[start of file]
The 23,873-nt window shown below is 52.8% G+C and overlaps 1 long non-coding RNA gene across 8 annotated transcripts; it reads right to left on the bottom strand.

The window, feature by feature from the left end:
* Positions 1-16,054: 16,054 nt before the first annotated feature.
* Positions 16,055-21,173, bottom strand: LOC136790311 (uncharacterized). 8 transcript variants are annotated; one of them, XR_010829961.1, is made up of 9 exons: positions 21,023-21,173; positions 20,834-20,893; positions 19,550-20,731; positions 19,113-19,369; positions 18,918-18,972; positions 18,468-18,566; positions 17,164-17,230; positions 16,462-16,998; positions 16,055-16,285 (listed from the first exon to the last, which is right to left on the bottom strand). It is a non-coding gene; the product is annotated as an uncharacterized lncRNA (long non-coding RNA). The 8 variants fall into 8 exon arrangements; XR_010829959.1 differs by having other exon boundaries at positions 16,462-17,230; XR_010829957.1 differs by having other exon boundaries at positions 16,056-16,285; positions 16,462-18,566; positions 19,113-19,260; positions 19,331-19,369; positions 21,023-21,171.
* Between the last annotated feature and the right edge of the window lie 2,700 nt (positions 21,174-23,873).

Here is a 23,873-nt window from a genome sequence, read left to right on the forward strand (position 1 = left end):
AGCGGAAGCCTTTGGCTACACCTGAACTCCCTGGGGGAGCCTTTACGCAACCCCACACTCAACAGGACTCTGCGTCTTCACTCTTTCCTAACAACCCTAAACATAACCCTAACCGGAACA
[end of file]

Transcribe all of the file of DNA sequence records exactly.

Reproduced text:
The 23,873-nt window shown below is 52.8% G+C and overlaps 1 long non-coding RNA gene across 8 annotated transcripts; it reads right to left on the bottom strand.

The window, feature by feature from the left end:
* Positions 1-16,054: 16,054 nt before the first annotated feature.
* Positions 16,055-21,173, bottom strand: LOC136790311 (uncharacterized). 8 transcript variants are annotated; one of them, XR_010829961.1, is made up of 9 exons: positions 21,023-21,173; positions 20,834-20,893; positions 19,550-20,731; positions 19,113-19,369; positions 18,918-18,972; positions 18,468-18,566; positions 17,164-17,230; positions 16,462-16,998; positions 16,055-16,285 (listed from the first exon to the last, which is right to left on the bottom strand). It is a non-coding gene; the product is annotated as an uncharacterized lncRNA (long non-coding RNA). The 8 variants fall into 8 exon arrangements; XR_010829959.1 differs by having other exon boundaries at positions 16,462-17,230; XR_010829957.1 differs by having other exon boundaries at positions 16,056-16,285; positions 16,462-18,566; positions 19,113-19,260; positions 19,331-19,369; positions 21,023-21,171.
* Between the last annotated feature and the right edge of the window lie 2,700 nt (positions 21,174-23,873).

Here is a 23,873-nt window from a genome sequence, read left to right on the forward strand (position 1 = left end):
AGCGGAAGCCTTTGGCTACACCTGAACTCCCTGGGGGAGCCTTTACGCAACCCCACACTCAACAGGACTCTGCGTCTTCACTCTTTCCTAACAACCCTAAACATAACCCTAACCGGAACA